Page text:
Post by J. Clarke Post by email@example.com
This is a group for discussing speculative fiction.
Which is fine, but you didn't start out with fictional technology, you
started out with false claims about real technology. This is a
problem that many people who set out to write science fiction have,
they think that becuase it's OK to discuss fictional technology it's
also OK to misrepresent real technology. While it can be ignored if
the story is good enough, such writing generally makes it difficult to
read through the facepalm. If the reader has to grit his teeth and
chant over and over again _must_suspend_disbelief_ then the writer
isn't doing his job.
Marion Zimmer Bradley, paraphrasing J. R. R. Tolkien, used to say
that suspension of disbelief does not mean hanging it by the neck
till it is dead.
OTOH it is permissible in SF to invent a piece of technology that
doesn't [yet?] exist, and let the story play with what the
effects of its introduction would be.
So long as you don't overdo it.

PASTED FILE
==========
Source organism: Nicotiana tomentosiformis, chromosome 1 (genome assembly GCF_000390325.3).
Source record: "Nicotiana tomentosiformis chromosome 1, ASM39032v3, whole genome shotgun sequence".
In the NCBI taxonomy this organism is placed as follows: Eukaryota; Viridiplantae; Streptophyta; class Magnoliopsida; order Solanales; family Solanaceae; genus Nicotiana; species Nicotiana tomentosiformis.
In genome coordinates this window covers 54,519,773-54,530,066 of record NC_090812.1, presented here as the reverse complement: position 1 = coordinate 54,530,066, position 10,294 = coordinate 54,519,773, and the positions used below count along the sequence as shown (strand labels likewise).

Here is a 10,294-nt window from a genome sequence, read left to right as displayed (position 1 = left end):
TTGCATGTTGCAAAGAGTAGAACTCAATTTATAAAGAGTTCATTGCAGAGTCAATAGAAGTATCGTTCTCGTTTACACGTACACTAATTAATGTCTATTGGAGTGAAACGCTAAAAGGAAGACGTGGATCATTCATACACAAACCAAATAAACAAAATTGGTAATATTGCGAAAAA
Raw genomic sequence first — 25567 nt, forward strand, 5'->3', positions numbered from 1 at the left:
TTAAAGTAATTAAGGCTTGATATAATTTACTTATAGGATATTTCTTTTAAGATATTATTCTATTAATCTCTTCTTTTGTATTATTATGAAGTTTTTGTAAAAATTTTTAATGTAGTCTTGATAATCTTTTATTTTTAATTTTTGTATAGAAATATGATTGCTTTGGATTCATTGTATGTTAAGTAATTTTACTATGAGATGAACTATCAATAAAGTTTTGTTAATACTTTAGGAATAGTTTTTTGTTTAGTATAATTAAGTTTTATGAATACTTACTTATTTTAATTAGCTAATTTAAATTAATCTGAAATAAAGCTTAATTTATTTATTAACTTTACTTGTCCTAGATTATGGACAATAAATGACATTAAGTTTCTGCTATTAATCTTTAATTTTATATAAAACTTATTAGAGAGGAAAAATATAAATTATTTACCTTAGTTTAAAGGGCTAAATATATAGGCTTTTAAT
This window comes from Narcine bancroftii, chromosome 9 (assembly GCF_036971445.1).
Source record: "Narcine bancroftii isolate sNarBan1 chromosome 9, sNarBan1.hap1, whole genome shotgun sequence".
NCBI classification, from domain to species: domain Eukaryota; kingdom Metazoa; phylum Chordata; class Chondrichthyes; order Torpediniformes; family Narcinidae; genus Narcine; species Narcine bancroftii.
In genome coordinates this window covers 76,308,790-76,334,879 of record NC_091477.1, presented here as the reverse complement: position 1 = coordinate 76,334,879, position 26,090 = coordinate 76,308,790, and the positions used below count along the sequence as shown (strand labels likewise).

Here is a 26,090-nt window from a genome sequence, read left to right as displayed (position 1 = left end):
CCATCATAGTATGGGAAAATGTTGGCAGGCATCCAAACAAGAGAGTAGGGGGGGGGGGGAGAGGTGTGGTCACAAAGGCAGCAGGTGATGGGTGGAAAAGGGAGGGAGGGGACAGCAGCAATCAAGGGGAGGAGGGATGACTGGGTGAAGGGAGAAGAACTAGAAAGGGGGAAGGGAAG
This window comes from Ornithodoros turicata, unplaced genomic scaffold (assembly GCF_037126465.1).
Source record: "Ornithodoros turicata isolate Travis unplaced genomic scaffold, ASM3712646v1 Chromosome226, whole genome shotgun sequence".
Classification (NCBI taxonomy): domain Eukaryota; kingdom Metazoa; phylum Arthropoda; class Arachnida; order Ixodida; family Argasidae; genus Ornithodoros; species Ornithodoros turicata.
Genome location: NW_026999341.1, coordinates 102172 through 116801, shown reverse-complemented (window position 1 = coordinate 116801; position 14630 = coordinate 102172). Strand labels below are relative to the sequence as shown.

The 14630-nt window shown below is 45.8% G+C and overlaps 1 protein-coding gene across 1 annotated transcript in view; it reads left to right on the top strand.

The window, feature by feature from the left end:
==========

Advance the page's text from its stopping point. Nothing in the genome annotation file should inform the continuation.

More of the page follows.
Back in 1998, Dan Goodman reviewed Melissa Scott's _Conceiving
Post by J. Clarke
"....I find it useful to remember a concept proposed by Ellen
Kushner during a panel we were both on at Arisia. She argued
that every novel has a fixed 'strangeness budget,' a finite
number of new or unfamiliar things that readers can absorb and
understand without losing track of the story. Adding too many
ideas purely for the sake of novelty risks overspending that budget.
If there are too many other things going on, or if the 'what if'
itself is very strange, you should probably keep the secondary
ideas and features as recognizable as possible."
My take on this is that one piece of handwavium, one piece of
supertechnical tech whose abilities you don't bother to explain,
is something you can get away with, if you can get away with it
(e.g., your plot hangs on its effects on the world around it,
your characters' behaviors are affected by its existence, etc.).
(Note that "this is something you can get away with, if you can
get away with it" can be applied to other aspects of fiction,
including the writer's skill with words, the number of other
stories with something like the same topic that the reader may
already have read, the believability of the characters, the
necessary length for getting the idea across, und so weiter.)
Mr. Lal's perfect, inescapable lie detector sounds to me like
something he can't get away with.
Dorothy J. Heydt
djheydt at gmail dot com